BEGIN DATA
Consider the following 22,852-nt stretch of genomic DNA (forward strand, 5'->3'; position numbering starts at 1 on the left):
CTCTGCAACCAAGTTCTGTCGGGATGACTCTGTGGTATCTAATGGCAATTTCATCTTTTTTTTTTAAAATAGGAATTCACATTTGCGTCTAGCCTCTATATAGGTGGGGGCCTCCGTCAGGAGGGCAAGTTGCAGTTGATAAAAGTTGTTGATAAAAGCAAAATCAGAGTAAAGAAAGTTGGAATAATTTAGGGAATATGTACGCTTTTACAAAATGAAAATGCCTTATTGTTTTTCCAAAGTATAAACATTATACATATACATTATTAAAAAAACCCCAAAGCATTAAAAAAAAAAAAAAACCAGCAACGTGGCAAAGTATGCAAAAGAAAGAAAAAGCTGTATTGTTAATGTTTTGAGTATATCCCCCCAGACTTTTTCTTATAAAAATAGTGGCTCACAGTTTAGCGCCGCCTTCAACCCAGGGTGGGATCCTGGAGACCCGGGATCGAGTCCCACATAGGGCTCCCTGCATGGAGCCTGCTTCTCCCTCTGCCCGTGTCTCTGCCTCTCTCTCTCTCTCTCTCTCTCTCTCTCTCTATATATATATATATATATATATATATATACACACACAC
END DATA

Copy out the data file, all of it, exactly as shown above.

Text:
Consider the following 22,852-nt stretch of genomic DNA (forward strand, 5'->3'; position numbering starts at 1 on the left):
CTCTGCAACCAAGTTCTGTCGGGATGACTCTGTGGTATCTAATGGCAATTTCATCTTTTTTTTTTAAAATAGGAATTCACATTTGCGTCTAGCCTCTATATAGGTGGGGGCCTCCGTCAGGAGGGCAAGTTGCAGTTGATAAAAGTTGTTGATAAAAGCAAAATCAGAGTAAAGAAAGTTGGAATAATTTAGGGAATATGTACGCTTTTACAAAATGAAAATGCCTTATTGTTTTTCCAAAGTATAAACATTATACATATACATTATTAAAAAAACCCCAAAGCATTAAAAAAAAAAAAAAACCAGCAACGTGGCAAAGTATGCAAAAGAAAGAAAAAGCTGTATTGTTAATGTTTTGAGTATATCCCCCCAGACTTTTTCTTATAAAAATAGTGGCTCACAGTTTAGCGCCGCCTTCAACCCAGGGTGGGATCCTGGAGACCCGGGATCGAGTCCCACATAGGGCTCCCTGCATGGAGCCTGCTTCTCCCTCTGCCCGTGTCTCTGCCTCTCTCTCTCTCTCTCTCTCTCTCTCTCTCTATATATATATATATATATATATATATATACACACACAC